In the last years, advances in our understanding of the immune system, as well as the advent of the era of biotechnology, have triggered great interest in the development of new therapies for autoimmune rheumatic diseases. Our better understanding of these disorders has also shifted treatment strategy from a more conservative approach to a much more aggressive one, especially in rheumatoid arthritis (RA).[29]

1. cytokine blockade,

Interleukin (IL)-1 receptor antagonist, IL-18 binding protein, soluble TNF receptor,

antibodies to TNF-α, IL-6, IL-15, IL-17, and BLyS.

2. cell depletion,

Antibodies to CD20 on B cells

3. or regulatory cell surface receptor blockade.

Abatacept (CTLA-4 fusion protein), Efalizumab (anti-CD11a antibody), Alefacept

(LFA-3 fusion protein). Compared to conventional treatment, these agents may target the immune system more selectively and therefore have fewer non-specific side effects, although many cytokines are certainly pleiotropic. Biologics are not less potent in their immunosuppressive abilities than conventional immunosuppressive medications and affect general immunocompetence as well as the autoimmune process. Consequentially, their use in an elderly population requires special considerations. This review will focus on recent literature and on the benefits and risks of newer biologic agents, with particular emphasis on diseases that are prevalent in this age group.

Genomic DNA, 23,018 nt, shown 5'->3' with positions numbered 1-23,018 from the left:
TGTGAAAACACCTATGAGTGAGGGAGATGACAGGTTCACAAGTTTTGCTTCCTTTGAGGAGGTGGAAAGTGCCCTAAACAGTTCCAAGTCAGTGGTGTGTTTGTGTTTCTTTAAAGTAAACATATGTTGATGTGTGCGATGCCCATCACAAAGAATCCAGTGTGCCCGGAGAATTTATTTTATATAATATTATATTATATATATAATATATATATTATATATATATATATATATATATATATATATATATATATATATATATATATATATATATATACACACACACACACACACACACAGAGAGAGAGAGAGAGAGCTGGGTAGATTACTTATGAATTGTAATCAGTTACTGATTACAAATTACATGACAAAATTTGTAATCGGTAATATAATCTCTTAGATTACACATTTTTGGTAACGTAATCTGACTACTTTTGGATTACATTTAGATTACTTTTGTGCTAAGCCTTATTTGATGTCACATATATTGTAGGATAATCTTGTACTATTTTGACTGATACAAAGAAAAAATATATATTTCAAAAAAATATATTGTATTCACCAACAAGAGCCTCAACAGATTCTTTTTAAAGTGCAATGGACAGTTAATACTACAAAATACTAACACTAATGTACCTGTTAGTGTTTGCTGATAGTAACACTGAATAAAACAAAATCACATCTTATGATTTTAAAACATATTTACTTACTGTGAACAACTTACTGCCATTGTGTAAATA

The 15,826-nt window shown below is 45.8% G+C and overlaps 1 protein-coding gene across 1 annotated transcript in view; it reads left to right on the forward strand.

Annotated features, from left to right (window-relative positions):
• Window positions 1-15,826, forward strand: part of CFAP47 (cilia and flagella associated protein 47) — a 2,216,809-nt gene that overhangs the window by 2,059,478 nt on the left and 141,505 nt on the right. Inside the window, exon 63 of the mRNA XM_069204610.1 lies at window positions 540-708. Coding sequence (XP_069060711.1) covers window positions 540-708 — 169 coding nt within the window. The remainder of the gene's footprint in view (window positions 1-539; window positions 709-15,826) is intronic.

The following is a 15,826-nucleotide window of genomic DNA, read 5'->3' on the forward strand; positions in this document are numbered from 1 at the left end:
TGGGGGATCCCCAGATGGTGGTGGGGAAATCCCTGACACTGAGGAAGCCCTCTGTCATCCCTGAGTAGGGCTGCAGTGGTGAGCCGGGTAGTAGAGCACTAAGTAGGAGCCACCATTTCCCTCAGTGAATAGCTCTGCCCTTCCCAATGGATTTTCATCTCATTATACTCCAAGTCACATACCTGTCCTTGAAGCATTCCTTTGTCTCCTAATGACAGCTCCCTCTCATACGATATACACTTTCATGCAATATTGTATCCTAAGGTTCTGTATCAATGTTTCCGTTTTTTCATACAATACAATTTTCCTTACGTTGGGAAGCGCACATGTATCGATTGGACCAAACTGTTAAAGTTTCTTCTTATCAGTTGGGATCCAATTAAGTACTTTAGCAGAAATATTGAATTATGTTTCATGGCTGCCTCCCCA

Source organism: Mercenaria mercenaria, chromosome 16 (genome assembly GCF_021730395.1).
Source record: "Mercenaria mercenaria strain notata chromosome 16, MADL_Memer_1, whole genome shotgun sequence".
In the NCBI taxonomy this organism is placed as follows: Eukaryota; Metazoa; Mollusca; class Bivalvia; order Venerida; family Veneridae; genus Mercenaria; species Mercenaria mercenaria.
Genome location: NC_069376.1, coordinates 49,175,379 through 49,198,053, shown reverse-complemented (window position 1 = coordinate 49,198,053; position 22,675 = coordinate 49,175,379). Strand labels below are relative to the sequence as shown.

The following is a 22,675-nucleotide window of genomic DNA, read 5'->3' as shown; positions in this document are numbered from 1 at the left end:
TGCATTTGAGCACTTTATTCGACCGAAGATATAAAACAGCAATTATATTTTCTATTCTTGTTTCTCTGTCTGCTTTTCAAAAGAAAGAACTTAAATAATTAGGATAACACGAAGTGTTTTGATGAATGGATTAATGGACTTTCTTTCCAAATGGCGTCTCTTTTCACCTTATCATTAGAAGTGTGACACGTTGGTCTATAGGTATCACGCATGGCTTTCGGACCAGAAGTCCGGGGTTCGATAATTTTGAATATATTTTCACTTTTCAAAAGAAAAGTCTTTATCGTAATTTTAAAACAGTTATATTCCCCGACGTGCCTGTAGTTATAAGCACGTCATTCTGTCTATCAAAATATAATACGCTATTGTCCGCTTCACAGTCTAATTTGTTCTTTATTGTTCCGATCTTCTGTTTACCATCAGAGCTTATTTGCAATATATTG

Antibody engineering

Progress in biotechnology and greater understanding of pathogenesis of RArendered the production of 'man-made' antibodies . A number of strategies led up to the 'bespoke' process of antibody design that we are now familiar with.[28]

Chimeric antibodies

first therapeutic antibodies were murine proteins produced from murine(concerning rodents-mice,rat) 'hybridomas' by conventional fusion technology [30]. In rheumatology , one of the earliest anti- CD4 mAbs was murine [31]. Limitation to the use such 'foreign' molecules was their immunogenicity. For example, OKT3, a murine mAb against human CD3, was effective for reversing allograft rejection.